DL: On the eve of the first Grand Slam tournament of the year, we've handed over Blog duties to Student Matt (Matt Roberts), a splendid young man who knows his tennis rather too much for liking - he beats me at predictions (albeit that isn't saying much). He also helps us with our social media activity in between university lectures. He's currently on a year working in Madrid. This is his guide to the Australian Open from afar. Enjoy.
What’s your favourite grand slam?
It’s the tennis fan’s impossible question. Generally, I go with whichever one is next. So, on the eve of the tournament, here’s the case for the Australian Open.
It’s not just the players who need a rest during the off season, we fans do too. Eleven months – the length of the tennis calendar – is a long time to follow the sport closely. We need a break, but December is always the period when I realise just how much I like tennis. I need it. And when it’s not on, I miss it. Never are my levels of excitement higher than ahead of the Australian Open. Sure, we’ve already had two weeks of tennis, but the players are still sharp and the form guides still relatively blank. Players wield new rackets, travel with new coaches and wear new kits. The New Year helps us see the players with fresh eyes and different perspectives. It’s a fascinating period.
If you live in Europe, you have to go to great lengths to watch the Australian Open. The event’s hashtag, #SleepIsForTheWeak, is not a mantra I usually subscribe to. Sleep is for the sensible and the tired. But exceptions can be made, and they are during the fortnight of tennis in Melbourne. It’s not lost on me that in Western Europe we have it pretty good, time wise, for the majority of the year.
That’s the beauty of this sport, its internationality is unifying. It’s the turn of tennis aficionados in Asia-Pacific to enjoy regular sleeping patterns. I can manage, perhaps I even relish, these two weeks of late nights and early starts. There’s certainly something oddly gratifying about setting the alarm for 3.30am, to watch a tennis match via a stream, and then opening Twitter to find that a load of other bonkers people are doing exactly the same thing. Even so, I probably watch less of the Australian Open than I do of any other slam. And when I do watch, the circumstances are not always ideal. In 2013, for instance, I caught the pulsating 4th set of Murray vs Federer in a school French lesson, phone balanced behind my pencil case with gasps agonisingly kept to a minimum.
This is why the daily Tennis Podcasts are going to be so welcome. David & Catherine will tell the story of the tournament, as and when it happens, filling us in and taking us behind the scenes. Would I like to be able to watch more? Yes. Is it a black mark against the Australian Open? Definitely not.
Knowing it’s on, following the live scores and watching whenever I can is a pretty perfect situation. Besides, there’s something to be said for not watching every ball be struck. It leaves an element of mystery, which is something to savour. With three retractable roofs, the Australian Open is also the most reliable slam. In fact, the weather is sometimes too hot for tennis. There are certainly no 2016 Roland Garros-esque washouts to be found in Melbourne in summer. This makes planning and viewing straightforward and free of disappointment.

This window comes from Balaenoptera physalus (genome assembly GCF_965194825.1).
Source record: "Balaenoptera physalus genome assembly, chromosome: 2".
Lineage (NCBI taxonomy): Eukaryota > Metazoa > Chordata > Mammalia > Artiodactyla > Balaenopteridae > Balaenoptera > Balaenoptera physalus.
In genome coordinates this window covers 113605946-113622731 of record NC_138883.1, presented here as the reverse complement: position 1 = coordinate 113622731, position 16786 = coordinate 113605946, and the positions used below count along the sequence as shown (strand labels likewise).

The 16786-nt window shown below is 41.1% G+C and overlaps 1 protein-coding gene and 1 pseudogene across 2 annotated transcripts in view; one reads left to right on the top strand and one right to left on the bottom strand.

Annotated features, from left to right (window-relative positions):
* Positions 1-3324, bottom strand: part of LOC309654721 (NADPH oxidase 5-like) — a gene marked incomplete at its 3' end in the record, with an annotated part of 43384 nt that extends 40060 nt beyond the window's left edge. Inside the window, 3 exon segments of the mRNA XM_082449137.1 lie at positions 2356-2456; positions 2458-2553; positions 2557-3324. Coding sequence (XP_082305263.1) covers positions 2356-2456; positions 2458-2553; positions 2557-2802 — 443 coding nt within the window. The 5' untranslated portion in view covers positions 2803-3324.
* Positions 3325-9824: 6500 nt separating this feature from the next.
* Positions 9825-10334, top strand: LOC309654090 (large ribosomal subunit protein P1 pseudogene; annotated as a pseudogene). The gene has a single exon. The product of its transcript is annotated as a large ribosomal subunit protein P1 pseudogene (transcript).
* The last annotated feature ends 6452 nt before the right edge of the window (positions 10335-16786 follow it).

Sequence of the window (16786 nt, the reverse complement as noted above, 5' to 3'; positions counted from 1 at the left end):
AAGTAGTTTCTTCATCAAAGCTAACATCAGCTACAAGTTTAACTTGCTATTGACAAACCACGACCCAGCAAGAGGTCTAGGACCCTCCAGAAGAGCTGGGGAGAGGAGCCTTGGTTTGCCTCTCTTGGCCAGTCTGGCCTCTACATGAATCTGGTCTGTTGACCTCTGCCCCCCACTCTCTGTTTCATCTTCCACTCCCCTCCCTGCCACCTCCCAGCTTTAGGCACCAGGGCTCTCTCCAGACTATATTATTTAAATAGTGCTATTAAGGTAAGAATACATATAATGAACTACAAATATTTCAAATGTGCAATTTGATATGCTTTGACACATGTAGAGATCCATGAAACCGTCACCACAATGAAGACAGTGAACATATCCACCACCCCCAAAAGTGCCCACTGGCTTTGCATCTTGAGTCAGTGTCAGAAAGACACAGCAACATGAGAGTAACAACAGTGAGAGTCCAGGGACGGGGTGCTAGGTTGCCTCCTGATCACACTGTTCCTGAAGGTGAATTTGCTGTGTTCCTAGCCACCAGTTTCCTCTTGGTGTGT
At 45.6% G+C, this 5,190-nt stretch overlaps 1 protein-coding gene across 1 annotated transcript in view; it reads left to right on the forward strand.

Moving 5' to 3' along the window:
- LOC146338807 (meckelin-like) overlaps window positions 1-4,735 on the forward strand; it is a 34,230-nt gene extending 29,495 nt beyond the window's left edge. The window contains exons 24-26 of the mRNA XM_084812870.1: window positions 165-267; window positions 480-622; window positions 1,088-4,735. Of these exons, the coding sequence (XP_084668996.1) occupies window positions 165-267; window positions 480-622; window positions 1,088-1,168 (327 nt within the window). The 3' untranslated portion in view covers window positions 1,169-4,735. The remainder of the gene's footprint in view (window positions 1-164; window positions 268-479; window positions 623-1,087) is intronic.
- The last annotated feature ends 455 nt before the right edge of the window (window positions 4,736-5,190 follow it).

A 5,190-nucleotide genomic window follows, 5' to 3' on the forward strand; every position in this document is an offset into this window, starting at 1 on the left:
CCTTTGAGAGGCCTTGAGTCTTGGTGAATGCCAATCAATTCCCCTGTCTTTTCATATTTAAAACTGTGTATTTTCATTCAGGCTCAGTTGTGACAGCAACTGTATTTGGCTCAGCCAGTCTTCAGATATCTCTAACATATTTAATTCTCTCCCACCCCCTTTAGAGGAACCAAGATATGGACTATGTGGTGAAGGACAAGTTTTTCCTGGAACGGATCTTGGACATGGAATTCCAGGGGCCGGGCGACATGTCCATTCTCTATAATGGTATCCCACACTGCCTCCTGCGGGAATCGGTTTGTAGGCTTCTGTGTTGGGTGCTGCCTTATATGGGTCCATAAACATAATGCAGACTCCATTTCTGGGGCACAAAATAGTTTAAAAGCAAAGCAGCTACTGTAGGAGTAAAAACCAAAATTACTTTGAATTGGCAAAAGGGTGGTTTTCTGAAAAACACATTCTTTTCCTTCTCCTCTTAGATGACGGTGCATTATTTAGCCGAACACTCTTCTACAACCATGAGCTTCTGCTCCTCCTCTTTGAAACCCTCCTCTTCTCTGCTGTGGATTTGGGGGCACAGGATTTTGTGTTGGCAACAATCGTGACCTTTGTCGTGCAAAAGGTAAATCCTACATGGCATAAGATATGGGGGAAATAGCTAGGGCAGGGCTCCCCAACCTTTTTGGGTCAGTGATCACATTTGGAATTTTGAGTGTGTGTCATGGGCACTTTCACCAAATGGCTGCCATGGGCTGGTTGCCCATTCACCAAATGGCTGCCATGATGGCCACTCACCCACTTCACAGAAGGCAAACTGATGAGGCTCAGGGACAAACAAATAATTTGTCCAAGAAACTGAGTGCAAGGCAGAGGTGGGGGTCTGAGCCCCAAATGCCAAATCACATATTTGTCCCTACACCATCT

My Australian Open memories only stretch back to 2006, and 2012 stands out as a truly great edition, particularly on the men’s side. The four semi-finalists were the Big-4. Nadal did what he so often does against Federer, while we saw the first influence of Ivan Lendl on Murray as the Scot pummelled his forehand but ultimately came up just short against Djokovic in a bruising semi-final. Well, we thought it was bruising. Then the final happened; the longest final in slam history and one of the most dramatic. One rally in the fifth set brought Djokovic to his knees. And during the unbearably long trophy ceremony (now that is a black mark against the Australian Open) Djokovic and Nadal required chairs to avoid fainting. Winning that title was one of Djokovic’s most extraordinary feats.
So, what can we expect in 2017?
Well, the variety of listeners’ predictions suggest that it’s a tough tournament to call. (On that, I’ve only seen a few prediction entries, and already their boldness has struck me. Neither Djokovic nor Murray to reach the semi-finals. That’s unfathomable isn’t it? Not according to one brave person.) Anyway, I watched the draw ceremony in the early hours of Friday with great interest, as I always do. I frantically live-tweeted the projected paths for the top seeds, all in the knowledge that they certainly won’t come to fruition. But speculating is part of the fun. As a general rule, the ATP draws are reasonably stable structures and the WTA draws…aren’t.
The more random nature of the women’s game is so exciting, and first weeks of slams always throw up surprises and close matches. With top seed Kerber searching for form, and Serena short on matches, this year is likely to be no different. On the men’s side, the low(er) seedings of Federer and Nadal are entertaining curveballs, but ultimately I think it will come down to Djokovic and Murray...again. But basically, it’s going to be fantastic.
And if you’re looking for a positive omen? The tournament dates – 16th to 29th January – are the same as they were for the 2012 epitome. For now, it’s adiós from me in Madrid. The old-fashioned living room where I sit to write this will be my tennis-viewing home for the next two weeks.
Wherever you are in the world, I wish you a very happy 2017 Australian Open.